An Introduction to Persona 4: Simple Analytical Psychology and then Some

As you may know, my most anticipated anime for the next season, Persona 4, is almost here, and man, I cannot describe what I felt when I first heard the news! Now, there are many things to like about the original Persona 4 game, but for now, I’ll just give some supplemental information about what you’re about to get yourself into if you have yet to experience its glory, and how I hope that the anime will be able to discuss it more.

I wish all of you could have felt that satisfaction that came with an All Out Attack. I knew I was ecstatic.

What I’m talking about, my friends, is the Jungian psychology behind Persona 4 among other things. Because the anime has yet to air, I will avoid discussing the story and just introduce you to some important terms and trivia about the psychology and gameplay behind one of the greatest console games ever made. As I am terrible with explaining things through technical means, I’ll try to keep it simple. I hope that you can forgive me for this.

As Carl Jung would have it, and how the Persona 4 itself embraced the idea of the psychology behind the two main forces in the game, the Persona and the Shadow, they are facets of a person’s personality. Prior to Persona 4, the two terms are not as important as they are in Persona 4, with Atlus only naming them as such probably because of a relatively vague connection with the former games’ established rules and also the connection that a Persona is a facet of the characters’ personalities. For example, Persona 3 portrayed shadows as mankind’s enemy, but Persona 4 doesn’t do that. Instead, Persona 4 handles the concept of personas very masterfully, something that it obviously did better than Persona 3.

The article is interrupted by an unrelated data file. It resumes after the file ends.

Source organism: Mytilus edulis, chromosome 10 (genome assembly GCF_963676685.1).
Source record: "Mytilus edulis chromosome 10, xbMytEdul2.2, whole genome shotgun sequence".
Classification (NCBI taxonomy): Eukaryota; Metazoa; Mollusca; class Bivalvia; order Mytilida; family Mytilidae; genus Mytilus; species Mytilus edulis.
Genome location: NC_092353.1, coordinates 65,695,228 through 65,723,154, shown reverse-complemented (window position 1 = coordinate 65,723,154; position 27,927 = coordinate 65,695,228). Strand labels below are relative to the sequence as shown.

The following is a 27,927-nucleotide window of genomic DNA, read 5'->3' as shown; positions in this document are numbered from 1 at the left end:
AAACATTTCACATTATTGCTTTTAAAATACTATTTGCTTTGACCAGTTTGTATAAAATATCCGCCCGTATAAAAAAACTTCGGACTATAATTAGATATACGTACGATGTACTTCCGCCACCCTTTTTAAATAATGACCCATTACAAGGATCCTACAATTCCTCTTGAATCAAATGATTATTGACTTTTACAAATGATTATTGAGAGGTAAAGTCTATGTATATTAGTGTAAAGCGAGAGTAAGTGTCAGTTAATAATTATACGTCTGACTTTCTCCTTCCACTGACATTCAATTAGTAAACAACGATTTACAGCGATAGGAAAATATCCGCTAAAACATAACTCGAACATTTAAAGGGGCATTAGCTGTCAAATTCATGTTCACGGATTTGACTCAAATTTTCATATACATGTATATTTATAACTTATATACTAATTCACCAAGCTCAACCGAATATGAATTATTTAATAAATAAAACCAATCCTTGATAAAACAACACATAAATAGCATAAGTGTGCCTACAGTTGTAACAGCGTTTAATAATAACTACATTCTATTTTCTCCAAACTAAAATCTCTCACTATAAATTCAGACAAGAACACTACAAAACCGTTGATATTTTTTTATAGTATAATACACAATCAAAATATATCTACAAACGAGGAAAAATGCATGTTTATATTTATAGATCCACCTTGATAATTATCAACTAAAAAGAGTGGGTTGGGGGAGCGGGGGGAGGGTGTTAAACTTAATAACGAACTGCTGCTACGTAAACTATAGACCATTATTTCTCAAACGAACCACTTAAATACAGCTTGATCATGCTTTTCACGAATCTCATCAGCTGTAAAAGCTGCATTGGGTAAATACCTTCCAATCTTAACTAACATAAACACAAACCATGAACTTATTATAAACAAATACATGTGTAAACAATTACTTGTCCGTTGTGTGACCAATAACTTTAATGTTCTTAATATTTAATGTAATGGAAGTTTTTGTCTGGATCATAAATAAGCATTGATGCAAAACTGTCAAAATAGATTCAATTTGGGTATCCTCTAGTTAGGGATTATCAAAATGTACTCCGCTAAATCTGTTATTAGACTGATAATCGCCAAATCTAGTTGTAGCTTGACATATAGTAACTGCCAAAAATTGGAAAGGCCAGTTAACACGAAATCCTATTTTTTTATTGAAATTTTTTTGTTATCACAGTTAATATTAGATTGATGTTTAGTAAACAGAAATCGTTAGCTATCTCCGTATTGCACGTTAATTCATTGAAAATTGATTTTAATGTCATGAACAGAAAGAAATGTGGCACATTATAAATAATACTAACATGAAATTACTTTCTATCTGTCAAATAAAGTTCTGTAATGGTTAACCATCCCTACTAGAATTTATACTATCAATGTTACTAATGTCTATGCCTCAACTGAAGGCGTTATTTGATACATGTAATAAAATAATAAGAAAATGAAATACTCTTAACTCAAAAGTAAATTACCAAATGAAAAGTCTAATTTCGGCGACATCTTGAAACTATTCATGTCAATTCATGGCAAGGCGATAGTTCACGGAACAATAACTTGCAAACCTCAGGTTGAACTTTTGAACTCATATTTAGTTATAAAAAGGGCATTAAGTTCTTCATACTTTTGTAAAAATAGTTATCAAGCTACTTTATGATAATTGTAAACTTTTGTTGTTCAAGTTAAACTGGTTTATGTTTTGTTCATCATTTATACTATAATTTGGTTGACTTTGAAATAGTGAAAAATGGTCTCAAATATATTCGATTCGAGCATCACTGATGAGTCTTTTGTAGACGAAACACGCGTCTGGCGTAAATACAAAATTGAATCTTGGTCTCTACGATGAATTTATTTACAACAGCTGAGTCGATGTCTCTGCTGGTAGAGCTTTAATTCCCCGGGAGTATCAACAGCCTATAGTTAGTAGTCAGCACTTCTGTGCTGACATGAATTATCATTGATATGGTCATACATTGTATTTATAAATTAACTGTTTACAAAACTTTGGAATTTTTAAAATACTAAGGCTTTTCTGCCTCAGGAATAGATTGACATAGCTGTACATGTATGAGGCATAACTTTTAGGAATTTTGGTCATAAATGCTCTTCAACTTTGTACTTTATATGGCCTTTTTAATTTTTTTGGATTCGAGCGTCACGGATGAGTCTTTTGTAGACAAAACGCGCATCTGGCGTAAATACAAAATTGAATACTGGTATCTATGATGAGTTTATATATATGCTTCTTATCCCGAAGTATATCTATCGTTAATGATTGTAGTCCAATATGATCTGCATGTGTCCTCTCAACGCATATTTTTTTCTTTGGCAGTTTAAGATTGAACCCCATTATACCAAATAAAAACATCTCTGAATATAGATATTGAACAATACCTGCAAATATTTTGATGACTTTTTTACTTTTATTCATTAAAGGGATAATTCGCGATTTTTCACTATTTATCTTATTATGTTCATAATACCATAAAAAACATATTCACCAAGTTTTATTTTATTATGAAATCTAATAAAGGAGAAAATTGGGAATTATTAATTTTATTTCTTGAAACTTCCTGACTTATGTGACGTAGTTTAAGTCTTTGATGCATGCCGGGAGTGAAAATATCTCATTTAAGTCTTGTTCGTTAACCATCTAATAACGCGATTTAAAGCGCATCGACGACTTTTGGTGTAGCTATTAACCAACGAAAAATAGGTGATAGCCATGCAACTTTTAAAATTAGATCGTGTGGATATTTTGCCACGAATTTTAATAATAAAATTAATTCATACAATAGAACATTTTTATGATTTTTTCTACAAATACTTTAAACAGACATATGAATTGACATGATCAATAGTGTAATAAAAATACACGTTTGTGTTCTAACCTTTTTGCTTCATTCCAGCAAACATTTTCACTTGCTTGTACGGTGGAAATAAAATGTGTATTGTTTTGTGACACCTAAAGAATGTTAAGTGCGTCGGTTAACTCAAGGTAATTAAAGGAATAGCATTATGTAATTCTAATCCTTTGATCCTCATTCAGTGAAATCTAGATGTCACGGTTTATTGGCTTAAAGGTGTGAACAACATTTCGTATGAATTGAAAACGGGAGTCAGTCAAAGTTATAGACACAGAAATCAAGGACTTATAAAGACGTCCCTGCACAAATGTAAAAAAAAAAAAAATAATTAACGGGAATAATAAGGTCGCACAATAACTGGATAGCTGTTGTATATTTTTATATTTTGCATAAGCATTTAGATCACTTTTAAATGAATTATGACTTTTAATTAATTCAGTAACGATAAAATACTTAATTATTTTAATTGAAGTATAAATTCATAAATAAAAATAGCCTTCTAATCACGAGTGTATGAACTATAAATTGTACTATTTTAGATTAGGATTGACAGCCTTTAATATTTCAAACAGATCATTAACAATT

Okay, enough comparison. I am writing this so that we can all have a better understanding of how the Personas and Shadows work in Persona 4.

To start off, what the heck is a persona anyway? The games toss this term around without giving the players a proper explanation on what it really is. Of course, this is a smart move on Atlus’ part by not bombarding the player with more technical stuff than needed. But since I want to know where they got the brilliant idea of using your personality as your greatest asset in battle, I did a bit of research.

A persona, according to Jungian psychology, is “a kind of mask, designed on the one hand to make a definite impression upon others, and on the other to conceal the true nature of the individual.” In other words, a persona is sort of an established sense of identity that we face people in our everyday lives to adapt to society and all its harshness. It is something that most people develop even from an early age. The establishment of a “viable” persona is needed to meet people’s expectations and go with the trends and tides of the ever-changing society. It is possible to live life by just swaying to whatever society throws at you, i.e. having your individuality deeply suppressed and being “all-persona” or just live without developing a persona, doing what you want to do without caring about the societal consequences of your actions. As an aside, an ego is required for one to develop a persona. I’m sure those who have played the game can understand what I’m babbling about over here. As for those who haven’t, and plan on watching the anime instead, just keep these words in mind.

Now for the more interesting part: the shadows. In Persona 4, the shadows are enemies, and the heroes fight them with their Personas, Shin Megami Tensei style: using a combination of tactics, strategy, hardcore grinding and a whole lot of turn-based fun. As one who kept with Persona 4 for almost 200 hours (finishing it twice and starting another new game in Expert difficulty), I can assure you that the battle system will keep you hooked if you play the game. As for the ones out there who are gonna watch the anime instead, I don’t know how they’ll going to manage the battles, but I have confidence in the director, Seiji Kishi, who also did Angel Beats! (I thought the fight scenes here were awesome), will do justice to the battles in Persona 4.